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When: 10:00AM - 11:30AM , February 27, 2018
Speaker: Dr. Hanku Lee
Dr. Hanku Lee’s talk aims to develop new cloud computing systems and technologies for data-intensive applications related to data parallel languages, compilers, high-performance computing, scientific computing, data science, big data analytics and social media. These new systems present not only challenging research problems that can enhance the future cloud computing stack, but also an opportunity to review traditional cloud computing questions (e.g. where resources are located, how services, platforms, and infrastructures are managed).
HPJava (http://www.hpjava.org) is a Java implementation of the HPspmd data parallel programming language model. It is a preprocessor-based programming language and extends the Java language with some additional syntax and with some pre-defined classes for handling distributed arrays language primitives. The distributed array model is adopted from the HPF array model. But, the programming model is quite different from HPF. It is one of explicitly cooperating processes. All processes carry out the same program, but the components of data structures are divided across processes. Each process operates on locally held segment of an entire distributed array. Also, HPJava supports the true multidimensional array, which is a modest extension to the standard Java language. The new arrays allow regular section subscripting, similar to Fortran 90 arrays. The syntax for the multidimensional array is a subset of the syntax for distributed arrays. HPJava also introduces some new control constructs such as overall, at, and on statements. Additionally, it is necessary to provide bindings from the extended language to various communication and parallel computation libraries.
Moreover, this talk presents his research accomplishments that have enabled the roots of traditional cloud computing to evolve towards one that serves as a next-generation social media cloud platform with novel systems, related to cloud stream processing, SaaS aggregation, fashion big data analytics, and data science. These research accomplishments are a major step forward compared to traditional cloud computing approaches. Especially, his SaaS aggregation services have been successfully connected with similar paradigms from the Internet of Things and smart home systems.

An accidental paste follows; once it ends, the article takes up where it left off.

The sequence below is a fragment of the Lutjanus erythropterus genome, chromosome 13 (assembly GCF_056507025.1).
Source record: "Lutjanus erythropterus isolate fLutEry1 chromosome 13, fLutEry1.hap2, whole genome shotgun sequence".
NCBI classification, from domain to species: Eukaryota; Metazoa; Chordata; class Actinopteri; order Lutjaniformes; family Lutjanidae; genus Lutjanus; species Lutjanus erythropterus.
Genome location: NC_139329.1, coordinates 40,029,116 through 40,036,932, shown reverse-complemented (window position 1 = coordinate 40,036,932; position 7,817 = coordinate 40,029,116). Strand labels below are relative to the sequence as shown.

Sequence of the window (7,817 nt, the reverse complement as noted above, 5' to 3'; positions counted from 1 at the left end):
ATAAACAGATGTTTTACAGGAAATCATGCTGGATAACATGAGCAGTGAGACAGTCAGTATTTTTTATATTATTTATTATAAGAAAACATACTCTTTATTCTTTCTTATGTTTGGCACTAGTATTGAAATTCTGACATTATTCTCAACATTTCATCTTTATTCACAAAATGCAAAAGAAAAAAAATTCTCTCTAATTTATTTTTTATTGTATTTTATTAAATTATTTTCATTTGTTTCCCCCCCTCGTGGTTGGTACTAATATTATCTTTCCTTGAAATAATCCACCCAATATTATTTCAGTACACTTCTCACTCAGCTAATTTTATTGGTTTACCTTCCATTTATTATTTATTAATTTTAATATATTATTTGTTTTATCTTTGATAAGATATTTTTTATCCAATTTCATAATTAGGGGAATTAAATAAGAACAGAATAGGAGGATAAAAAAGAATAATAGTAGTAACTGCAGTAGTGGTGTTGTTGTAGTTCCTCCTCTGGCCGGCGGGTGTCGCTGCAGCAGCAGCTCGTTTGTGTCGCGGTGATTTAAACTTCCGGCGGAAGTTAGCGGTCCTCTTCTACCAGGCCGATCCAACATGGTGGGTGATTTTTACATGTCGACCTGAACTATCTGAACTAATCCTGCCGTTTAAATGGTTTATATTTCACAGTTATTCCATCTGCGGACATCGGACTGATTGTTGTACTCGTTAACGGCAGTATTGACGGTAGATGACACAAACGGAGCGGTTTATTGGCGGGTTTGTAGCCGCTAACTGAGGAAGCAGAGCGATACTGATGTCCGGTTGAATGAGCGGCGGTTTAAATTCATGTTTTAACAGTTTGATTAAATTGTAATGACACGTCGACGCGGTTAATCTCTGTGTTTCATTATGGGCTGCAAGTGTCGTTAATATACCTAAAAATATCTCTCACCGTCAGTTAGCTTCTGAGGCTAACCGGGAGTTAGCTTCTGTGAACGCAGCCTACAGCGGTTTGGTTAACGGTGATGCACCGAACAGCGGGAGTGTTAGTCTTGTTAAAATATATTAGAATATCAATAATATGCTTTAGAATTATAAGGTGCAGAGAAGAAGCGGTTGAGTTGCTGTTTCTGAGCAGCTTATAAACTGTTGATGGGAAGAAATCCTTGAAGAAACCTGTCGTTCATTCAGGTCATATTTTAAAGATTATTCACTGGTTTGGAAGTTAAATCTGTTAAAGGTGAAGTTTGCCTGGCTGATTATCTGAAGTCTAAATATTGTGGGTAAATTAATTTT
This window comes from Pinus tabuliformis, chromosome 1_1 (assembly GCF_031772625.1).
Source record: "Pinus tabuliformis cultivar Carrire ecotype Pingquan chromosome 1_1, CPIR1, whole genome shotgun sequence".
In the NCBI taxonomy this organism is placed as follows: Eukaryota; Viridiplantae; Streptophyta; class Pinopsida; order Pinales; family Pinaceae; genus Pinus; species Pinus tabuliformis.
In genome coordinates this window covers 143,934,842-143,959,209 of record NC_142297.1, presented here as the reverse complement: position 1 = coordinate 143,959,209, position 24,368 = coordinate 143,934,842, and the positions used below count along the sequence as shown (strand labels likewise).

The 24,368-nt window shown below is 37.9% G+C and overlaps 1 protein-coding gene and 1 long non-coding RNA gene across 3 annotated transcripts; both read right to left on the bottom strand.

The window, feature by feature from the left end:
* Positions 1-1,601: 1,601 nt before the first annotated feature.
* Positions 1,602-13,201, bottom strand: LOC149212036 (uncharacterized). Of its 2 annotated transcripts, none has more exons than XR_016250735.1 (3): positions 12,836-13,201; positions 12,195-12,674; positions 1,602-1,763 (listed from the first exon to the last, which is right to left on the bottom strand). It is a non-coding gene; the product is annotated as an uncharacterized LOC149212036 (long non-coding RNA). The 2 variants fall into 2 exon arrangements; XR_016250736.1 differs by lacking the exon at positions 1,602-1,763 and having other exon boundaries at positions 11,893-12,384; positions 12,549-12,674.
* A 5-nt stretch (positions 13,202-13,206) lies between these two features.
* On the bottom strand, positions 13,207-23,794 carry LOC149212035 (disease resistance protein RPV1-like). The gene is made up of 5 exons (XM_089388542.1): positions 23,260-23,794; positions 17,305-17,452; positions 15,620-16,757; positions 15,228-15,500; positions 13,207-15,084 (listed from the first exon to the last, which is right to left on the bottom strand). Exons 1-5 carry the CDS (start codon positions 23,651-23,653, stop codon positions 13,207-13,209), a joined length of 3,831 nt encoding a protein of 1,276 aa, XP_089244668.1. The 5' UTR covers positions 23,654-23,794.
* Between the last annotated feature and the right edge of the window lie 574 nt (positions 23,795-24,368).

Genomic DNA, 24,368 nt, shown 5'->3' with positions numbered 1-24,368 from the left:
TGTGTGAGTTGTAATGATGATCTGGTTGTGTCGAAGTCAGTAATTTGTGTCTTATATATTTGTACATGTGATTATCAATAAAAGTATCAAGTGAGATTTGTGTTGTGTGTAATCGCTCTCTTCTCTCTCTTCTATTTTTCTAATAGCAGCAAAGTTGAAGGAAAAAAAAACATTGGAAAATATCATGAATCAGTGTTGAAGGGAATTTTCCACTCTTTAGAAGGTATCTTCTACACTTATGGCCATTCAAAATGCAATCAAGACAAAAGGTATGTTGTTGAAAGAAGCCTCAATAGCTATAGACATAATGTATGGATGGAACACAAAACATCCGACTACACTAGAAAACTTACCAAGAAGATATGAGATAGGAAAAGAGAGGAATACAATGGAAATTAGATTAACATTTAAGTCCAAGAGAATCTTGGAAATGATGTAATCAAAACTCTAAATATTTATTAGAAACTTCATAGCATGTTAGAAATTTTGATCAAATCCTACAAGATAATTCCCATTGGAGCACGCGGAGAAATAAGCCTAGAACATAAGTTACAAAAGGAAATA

This talk also focuses on his new research agenda to enhance the future cloud computing stack and collaborate with scientific communities in data science and big data analytics. He is developing a next-generation cloud platform geared towards optimizing cloud computing systems by performing data processing at the “edge” (edge computing) of the network and by replacing inefficient procedural cloud systems with event-driven “FaaS” (Function as a Service) systems. Overall, merging edge computing and FaaS amplifies the synergy and adds a new dimension to cloud computing because of the explosion of IoT and data-intensive applications. There could be major challenges to build a next-generation event-driven computing model around clouds and HPC with batch and streaming data. This model, however, could analyze large volumes of data generated from edge events and provide powerful and packaged event-driven functions (FaaS) spanning from edge to multiple clouds. For example, a signal from a sensor of an unmanned ground vehicle is an edge-event. Calling a HPC linear algebra function could be event-driven and may replace traditional libraries by FaaS.
Dr. Hanku Lee is currently a full professor with tenure in the Department of Software at Konkuk University, Seoul, Korea, and a senior visiting professor in the Department of Computer Science and Engineering at University of Colorado Denver, Denver, CO. His primary research focuses on the development of new cloud computing systems and technologies for data-intensive applications related to data parallel languages, compilers, high-performance computing, scientific computing, data science, big data analytics and social media. In 2010, he built the Center for Social Media Cloud Computing (SMCC) at Konkuk University with an annual budget of $1M-$1.5M from the Korean Ministry of Science and ICT. The Korean government pledged its full support for his center and named the center as one of South Korea’s IT-Convergence Research Centers, called ITRC, for innovative research in areas of social media, cloud computing, high-performance computing, parallel languages, compilers, data science, and big data analytics. His center has been closely collaborating with institutions, the Korean government agencies, and industrial partners in a cross-disciplinary manner. His center has obtained 21 research grants, 4 US Patents, 24 Korean Patents, 14 Technology Transfers, 109 publications, seven “best research” awards from the Korean government and Konkuk University.